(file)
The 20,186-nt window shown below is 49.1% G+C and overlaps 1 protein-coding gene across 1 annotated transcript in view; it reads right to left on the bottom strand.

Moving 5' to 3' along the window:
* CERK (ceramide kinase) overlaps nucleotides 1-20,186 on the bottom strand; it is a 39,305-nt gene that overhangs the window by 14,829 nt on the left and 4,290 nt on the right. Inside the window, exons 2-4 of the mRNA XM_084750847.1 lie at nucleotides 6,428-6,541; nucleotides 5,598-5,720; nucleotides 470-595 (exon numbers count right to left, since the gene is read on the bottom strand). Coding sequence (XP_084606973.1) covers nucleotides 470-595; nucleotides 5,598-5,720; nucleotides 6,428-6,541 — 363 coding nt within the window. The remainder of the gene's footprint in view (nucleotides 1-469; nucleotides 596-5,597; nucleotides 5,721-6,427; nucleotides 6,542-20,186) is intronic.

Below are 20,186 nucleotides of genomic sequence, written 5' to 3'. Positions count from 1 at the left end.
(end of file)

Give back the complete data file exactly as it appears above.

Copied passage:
The 20,186-nt window shown below is 49.1% G+C and overlaps 1 protein-coding gene across 1 annotated transcript in view; it reads right to left on the bottom strand.

Moving 5' to 3' along the window:
* CERK (ceramide kinase) overlaps nucleotides 1-20,186 on the bottom strand; it is a 39,305-nt gene that overhangs the window by 14,829 nt on the left and 4,290 nt on the right. Inside the window, exons 2-4 of the mRNA XM_084750847.1 lie at nucleotides 6,428-6,541; nucleotides 5,598-5,720; nucleotides 470-595 (exon numbers count right to left, since the gene is read on the bottom strand). Coding sequence (XP_084606973.1) covers nucleotides 470-595; nucleotides 5,598-5,720; nucleotides 6,428-6,541 — 363 coding nt within the window. The remainder of the gene's footprint in view (nucleotides 1-469; nucleotides 596-5,597; nucleotides 5,721-6,427; nucleotides 6,542-20,186) is intronic.

Below are 20,186 nucleotides of genomic sequence, written 5' to 3'. Positions count from 1 at the left end.